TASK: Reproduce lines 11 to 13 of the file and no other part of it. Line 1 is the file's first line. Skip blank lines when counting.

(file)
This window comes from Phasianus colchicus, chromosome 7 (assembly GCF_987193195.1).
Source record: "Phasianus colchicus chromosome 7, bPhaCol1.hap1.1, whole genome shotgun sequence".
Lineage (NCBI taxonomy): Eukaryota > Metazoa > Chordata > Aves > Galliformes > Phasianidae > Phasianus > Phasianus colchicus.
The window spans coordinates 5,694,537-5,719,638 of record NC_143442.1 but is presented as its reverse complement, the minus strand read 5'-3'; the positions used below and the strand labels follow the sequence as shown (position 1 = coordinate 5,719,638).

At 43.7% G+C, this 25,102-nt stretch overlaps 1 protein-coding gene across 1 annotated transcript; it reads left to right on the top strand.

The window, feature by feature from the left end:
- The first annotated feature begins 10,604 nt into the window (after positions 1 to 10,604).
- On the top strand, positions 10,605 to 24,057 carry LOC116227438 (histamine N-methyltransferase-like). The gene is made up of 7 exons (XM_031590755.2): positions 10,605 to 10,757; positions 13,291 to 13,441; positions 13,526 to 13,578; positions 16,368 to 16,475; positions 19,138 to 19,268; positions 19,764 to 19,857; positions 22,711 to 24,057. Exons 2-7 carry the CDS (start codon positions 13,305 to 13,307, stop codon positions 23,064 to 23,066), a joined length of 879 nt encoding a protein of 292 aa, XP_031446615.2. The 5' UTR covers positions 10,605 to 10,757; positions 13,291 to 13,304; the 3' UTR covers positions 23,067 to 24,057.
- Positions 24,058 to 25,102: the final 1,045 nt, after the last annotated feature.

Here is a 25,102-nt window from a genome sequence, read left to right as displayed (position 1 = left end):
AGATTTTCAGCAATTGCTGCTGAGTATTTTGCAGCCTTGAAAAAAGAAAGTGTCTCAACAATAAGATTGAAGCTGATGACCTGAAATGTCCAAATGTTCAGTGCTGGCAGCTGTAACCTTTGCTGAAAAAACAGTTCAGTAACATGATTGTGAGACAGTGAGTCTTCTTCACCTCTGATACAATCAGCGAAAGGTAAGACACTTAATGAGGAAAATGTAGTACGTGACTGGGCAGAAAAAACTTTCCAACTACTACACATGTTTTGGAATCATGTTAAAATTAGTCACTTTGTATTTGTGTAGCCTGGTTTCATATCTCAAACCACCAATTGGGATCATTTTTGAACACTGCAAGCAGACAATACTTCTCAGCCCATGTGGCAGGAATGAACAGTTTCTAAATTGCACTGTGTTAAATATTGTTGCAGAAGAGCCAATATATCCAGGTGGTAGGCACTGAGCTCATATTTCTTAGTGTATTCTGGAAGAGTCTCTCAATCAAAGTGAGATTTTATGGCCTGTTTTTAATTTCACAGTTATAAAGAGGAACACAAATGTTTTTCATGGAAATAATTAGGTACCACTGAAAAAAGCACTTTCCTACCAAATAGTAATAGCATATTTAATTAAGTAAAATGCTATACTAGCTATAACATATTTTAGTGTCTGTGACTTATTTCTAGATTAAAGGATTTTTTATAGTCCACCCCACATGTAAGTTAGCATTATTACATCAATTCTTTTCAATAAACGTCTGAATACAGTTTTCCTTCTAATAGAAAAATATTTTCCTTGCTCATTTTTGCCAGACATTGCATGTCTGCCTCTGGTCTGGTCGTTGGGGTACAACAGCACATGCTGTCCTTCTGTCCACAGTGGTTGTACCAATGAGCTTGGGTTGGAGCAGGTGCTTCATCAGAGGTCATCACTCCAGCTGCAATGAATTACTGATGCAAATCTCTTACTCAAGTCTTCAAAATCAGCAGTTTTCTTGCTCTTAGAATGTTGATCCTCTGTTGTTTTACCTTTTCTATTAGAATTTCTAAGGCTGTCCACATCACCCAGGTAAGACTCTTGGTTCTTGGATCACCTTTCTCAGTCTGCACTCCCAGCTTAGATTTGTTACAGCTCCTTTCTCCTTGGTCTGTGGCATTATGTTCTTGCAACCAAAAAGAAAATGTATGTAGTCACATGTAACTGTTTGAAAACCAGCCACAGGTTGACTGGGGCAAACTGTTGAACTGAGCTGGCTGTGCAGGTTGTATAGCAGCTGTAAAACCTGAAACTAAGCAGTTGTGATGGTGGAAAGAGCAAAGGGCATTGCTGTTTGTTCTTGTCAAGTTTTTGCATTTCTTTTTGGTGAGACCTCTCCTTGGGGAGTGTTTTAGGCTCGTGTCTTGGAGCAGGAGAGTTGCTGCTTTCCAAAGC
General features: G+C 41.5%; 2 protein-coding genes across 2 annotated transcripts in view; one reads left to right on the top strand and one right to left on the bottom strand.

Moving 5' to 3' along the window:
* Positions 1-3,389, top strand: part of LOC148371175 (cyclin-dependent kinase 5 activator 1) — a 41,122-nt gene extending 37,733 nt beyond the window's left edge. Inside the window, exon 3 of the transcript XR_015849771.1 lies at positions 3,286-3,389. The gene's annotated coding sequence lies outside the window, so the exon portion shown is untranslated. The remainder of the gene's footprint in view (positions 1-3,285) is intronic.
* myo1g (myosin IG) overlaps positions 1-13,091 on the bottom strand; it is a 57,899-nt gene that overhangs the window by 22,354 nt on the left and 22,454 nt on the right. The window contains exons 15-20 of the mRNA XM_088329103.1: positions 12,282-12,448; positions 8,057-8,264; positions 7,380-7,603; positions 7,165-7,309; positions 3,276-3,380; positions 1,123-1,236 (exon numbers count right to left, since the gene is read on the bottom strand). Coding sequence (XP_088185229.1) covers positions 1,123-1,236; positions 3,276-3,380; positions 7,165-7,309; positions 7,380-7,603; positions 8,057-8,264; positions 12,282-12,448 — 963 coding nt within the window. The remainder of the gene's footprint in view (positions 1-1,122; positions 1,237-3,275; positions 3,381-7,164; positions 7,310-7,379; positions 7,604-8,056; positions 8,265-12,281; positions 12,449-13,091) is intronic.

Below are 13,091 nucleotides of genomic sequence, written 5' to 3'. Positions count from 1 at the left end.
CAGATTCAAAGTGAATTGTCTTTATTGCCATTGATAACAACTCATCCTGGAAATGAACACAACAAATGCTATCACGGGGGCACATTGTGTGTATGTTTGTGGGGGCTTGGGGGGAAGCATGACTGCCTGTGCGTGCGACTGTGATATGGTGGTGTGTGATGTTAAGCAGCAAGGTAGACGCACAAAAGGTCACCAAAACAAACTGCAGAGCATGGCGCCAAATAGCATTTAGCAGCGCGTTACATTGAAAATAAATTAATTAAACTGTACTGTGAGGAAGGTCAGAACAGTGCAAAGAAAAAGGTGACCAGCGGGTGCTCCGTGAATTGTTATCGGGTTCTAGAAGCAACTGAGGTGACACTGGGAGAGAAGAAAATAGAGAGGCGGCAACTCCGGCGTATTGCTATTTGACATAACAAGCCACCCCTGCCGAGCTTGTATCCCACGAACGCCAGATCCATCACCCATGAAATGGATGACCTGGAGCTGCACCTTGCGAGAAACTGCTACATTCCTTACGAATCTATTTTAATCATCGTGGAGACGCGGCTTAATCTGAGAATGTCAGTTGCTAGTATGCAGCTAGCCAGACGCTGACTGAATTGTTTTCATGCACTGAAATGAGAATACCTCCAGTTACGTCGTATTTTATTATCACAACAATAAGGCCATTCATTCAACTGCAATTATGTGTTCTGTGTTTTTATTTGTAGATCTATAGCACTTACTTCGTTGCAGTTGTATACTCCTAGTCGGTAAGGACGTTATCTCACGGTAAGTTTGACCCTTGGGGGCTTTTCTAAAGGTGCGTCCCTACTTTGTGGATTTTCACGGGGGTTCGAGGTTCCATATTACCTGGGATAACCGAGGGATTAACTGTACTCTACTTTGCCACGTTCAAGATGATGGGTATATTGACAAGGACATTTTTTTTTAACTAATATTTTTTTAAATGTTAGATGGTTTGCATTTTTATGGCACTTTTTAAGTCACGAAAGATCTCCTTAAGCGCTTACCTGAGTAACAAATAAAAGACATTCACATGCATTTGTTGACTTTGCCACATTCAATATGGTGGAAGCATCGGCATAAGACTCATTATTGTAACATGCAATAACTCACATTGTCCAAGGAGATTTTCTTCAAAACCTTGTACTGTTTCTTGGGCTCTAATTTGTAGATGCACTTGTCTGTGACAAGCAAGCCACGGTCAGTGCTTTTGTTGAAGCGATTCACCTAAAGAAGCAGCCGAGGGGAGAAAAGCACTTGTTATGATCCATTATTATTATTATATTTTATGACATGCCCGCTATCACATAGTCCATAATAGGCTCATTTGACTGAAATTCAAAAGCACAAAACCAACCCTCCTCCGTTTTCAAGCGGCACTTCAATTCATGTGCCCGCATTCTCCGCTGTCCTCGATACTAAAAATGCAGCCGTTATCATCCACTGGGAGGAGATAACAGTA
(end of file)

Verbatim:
AGATTTTCAGCAATTGCTGCTGAGTATTTTGCAGCCTTGAAAAAAGAAAGTGTCTCAACAATAAGATTGAAGCTGATGACCTGAAATGTCCAAATGTTCAGTGCTGGCAGCTGTAACCTTTGCTGAAAAAACAGTTCAGTAACATGATTGTGAGACAGTGAGTCTTCTTCACCTCTGATACAATCAGCGAAAGGTAAGACACTTAATGAGGAAAATGTAGTACGTGACTGGGCAGAAAAAACTTTCCAACTACTACACATGTTTTGGAATCATGTTAAAATTAGTCACTTTGTATTTGTGTAGCCTGGTTTCATATCTCAAACCACCAATTGGGATCATTTTTGAACACTGCAAGCAGACAATACTTCTCAGCCCATGTGGCAGGAATGAACAGTTTCTAAATTGCACTGTGTTAAATATTGTTGCAGAAGAGCCAATATATCCAGGTGGTAGGCACTGAGCTCATATTTCTTAGTGTATTCTGGAAGAGTCTCTCAATCAAAGTGAGATTTTATGGCCTGTTTTTAATTTCACAGTTATAAAGAGGAACACAAATGTTTTTCATGGAAATAATTAGGTACCACTGAAAAAAGCACTTTCCTACCAAATAGTAATAGCATATTTAATTAAGTAAAATGCTATACTAGCTATAACATATTTTAGTGTCTGTGACTTATTTCTAGATTAAAGGATTTTTTATAGTCCACCCCACATGTAAGTTAGCATTATTACATCAATTCTTTTCAATAAACGTCTGAATACAGTTTTCCTTCTAATAGAAAAATATTTTCCTTGCTCATTTTTGCCAGACATTGCATGTCTGCCTCTGGTCTGGTCGTTGGGGTACAACAGCACATGCTGTCCTTCTGTCCACAGTGGTTGTACCAATGAGCTTGGGTTGGAGCAGGTGCTTCATCAGAGGTCATCACTCCAGCTGCAATGAATTACTGATGCAAATCTCTTACTCAAGTCTTCAAAATCAGCAGTTTTCTTGCTCTTAGAATGTTGATCCTCTGTTGTTTTACCTTTTCTATTAGAATTTCTAAGGCTGTCCACATCACCCAGGTAAGACTCTTGGTTCTTGGATCACCTTTCTCAGTCTGCACTCCCAGCTTAGATTTGTTACAGCTCCTTTCTCCTTGGTCTGTGGCATTATGTTCTTGCAACCAAAAAGAAAATGTATGTAGTCACATGTAACTGTTTGAAAACCAGCCACAGGTTGACTGGGGCAAACTGTTGAACTGAGCTGGCTGTGCAGGTTGTATAGCAGCTGTAAAACCTGAAACTAAGCAGTTGTGATGGTGGAAAGAGCAAAGGGCATTGCTGTTTGTTCTTGTCAAGTTTTTGCATTTCTTTTTGGTGAGACCTCTCCTTGGGGAGTGTTTTAGGCTCGTGTCTTGGAGCAGGAGAGTTGCTGCTTTCCAAAGC
General features: G+C 41.5%; 2 protein-coding genes across 2 annotated transcripts in view; one reads left to right on the top strand and one right to left on the bottom strand.

Moving 5' to 3' along the window: